What lesson can modern-day Information and Communication Technology Leaders learn from one of history’s most famous disasters.
The Atlantic luxury liner RMS Titanic was supposed to be "unsinkable", due to the construction of the ship’s outer and inner hull, as well as a system of sixteen watertight sections that could be sealed off across the ship.
The unthinkable happened
As we know, the Titanic did sink on her maiden voyage between Southampton and New York, in April 1912. Not because of her design, nor due to any unpredictable, outside threat. The Titanic simply struck an iceberg and sank. Why?
When the iceberg hit, it ripped a gash in the hull breaking through the reinforced perimeter. The next layer of safety were the sealable “watertight” sections, which should have stopped the flooding in theory. But the doors between these sections remained open on that fateful night, which caused ice cold sea water to flood the luxury liner in an uncontrolled way, resulting in the disaster as we know it.
A source of important lessons
The investigations that followed the inaugural voyage of the Titanic were instrumental in developing modern-day standards for safety at sea. It influenced ship designs, set rules for the number of life rafts and belts that should be available, and influenced the practices of crews.
In other words, the maritime industry started building what modern-day ICT leaders would one day call implicit and static trust models.
More than designs and standards
Today's highly digitalized and interconnected organizations may not be vulnerable to ice cold sea water, but they are vulnerable to malicious attacks that may result in another kind of “sinking”. It is a kind of constant threat, which could be compared to continuously navigating through a maze of icebergs – at top speed. The likelihood of experiencing security breaches is extremely high, even with a well-guarded perimeter. From 2008 to 2021, ransomware has moved from being a negligible threat to accounting for 25% of all data breaches, according to Verizon's 2022 Data Breach Investigations Report.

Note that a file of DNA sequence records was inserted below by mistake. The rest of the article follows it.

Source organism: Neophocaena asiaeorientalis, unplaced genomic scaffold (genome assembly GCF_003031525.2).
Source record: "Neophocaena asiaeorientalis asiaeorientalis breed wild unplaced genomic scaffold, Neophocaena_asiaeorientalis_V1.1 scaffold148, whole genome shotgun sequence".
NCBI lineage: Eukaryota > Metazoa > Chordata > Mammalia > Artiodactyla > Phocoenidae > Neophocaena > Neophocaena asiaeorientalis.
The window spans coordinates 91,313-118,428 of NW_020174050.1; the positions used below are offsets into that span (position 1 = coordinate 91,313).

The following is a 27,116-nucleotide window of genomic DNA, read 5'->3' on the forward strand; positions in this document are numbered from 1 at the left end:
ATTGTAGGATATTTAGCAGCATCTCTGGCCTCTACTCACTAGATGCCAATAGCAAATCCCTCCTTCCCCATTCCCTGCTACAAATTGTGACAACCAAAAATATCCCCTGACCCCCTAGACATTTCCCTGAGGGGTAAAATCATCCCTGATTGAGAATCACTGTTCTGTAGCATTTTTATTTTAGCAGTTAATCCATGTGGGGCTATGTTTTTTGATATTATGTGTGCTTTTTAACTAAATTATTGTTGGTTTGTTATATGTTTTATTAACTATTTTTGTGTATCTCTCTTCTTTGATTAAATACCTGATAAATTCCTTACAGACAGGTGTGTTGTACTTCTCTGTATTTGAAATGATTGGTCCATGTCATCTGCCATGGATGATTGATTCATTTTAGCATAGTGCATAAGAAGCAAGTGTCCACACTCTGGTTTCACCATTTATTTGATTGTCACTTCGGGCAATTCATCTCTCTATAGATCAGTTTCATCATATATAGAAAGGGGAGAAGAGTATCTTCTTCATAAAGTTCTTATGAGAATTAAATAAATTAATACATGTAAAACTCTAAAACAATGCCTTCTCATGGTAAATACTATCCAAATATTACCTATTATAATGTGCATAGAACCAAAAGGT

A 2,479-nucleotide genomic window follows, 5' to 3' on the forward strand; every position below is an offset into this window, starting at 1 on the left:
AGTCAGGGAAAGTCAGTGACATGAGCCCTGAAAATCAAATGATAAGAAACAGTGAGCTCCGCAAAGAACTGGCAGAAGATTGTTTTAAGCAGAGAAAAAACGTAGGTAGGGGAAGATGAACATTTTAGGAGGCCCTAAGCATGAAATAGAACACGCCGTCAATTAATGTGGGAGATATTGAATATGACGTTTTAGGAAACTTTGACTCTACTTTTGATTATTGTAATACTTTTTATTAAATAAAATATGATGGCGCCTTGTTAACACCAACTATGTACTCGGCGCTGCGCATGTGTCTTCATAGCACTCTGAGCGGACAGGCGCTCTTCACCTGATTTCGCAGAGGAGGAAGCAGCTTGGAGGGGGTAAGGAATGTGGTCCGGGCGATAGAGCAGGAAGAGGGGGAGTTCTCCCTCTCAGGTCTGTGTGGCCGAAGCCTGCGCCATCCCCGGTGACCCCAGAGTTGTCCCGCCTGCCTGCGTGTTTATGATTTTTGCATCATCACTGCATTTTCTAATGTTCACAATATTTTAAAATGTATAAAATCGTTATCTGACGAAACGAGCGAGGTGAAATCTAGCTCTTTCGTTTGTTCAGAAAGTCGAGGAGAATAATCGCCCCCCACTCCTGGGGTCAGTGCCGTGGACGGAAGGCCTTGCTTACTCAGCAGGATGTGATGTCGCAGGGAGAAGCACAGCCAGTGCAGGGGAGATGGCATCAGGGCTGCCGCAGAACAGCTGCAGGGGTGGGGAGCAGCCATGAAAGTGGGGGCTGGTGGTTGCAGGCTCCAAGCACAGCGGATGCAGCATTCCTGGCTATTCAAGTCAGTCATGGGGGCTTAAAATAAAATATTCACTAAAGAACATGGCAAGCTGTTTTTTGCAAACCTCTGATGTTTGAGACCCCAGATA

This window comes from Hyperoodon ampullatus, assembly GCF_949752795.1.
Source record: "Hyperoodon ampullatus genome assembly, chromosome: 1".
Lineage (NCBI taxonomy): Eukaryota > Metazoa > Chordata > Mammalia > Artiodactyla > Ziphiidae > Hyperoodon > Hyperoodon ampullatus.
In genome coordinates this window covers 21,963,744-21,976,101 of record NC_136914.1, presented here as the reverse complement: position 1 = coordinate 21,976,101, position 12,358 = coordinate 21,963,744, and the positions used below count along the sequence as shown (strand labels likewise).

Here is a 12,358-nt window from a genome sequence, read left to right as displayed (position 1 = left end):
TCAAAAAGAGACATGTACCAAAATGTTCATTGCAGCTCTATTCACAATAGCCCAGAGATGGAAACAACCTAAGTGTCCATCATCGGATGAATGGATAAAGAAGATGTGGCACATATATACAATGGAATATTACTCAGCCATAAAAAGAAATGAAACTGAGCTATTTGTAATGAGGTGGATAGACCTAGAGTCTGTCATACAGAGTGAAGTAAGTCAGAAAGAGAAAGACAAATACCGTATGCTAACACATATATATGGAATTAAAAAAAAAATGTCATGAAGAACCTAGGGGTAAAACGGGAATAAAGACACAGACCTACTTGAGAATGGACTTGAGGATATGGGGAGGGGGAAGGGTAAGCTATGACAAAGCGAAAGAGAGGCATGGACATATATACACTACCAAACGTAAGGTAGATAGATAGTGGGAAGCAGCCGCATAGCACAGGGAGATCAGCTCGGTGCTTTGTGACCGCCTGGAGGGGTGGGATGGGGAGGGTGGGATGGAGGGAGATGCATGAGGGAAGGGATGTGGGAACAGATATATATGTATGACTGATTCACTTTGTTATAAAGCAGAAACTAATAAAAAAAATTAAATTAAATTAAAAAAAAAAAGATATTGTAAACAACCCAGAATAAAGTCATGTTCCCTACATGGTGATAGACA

Zero trust security
This is why, according to Gartner, a growing number of companies are adopting the so-called "zero trust security paradigm". It is an approach to security that replaces implicit trust with continuously assessed explicit risk and trust levels, based on identity and context, supported by security infrastructure that adapts to risk-optimize the organization's security posture.
Or, if we return to the metaphor of the Titanic, it is building a culture where all the sealable sections to avoid flooding of the ship are continuously kept shut to avoid any contamination between various parts. Rather than being kept open because it's easier and more convenient for employees not to have to provide identification or pass codes, or because legacy systems are unable to utilize the security protocols required, all systems require proper identification and do not extend the benefit of implicit trust to anyone. It means putting security first in every process step, minimizing the damage potential of any threat actor.
A competitive imperative
Implementing zero trust is not something that can be done in isolation. It needs to be a part of the organizational culture, based on a common commitment to security. Zero trust is not a product or a technology that can be bought off the shelf – it is a capability that is rapidly becoming a competitive imperative.
At Pexip, we are committed to powering video everywhere. Safeguarding everything, while making systems and solutions interoperable, are fundamental principles for our product development and innovation efforts. We have embraced the zero-trust security paradigm, not because we do not trust each other, but because we believe our commitment to these principles is the best way to earn the trust of our customers.
- Meet & collaborate securely
- Secure meetings
- Secure collaboration
- Business continuity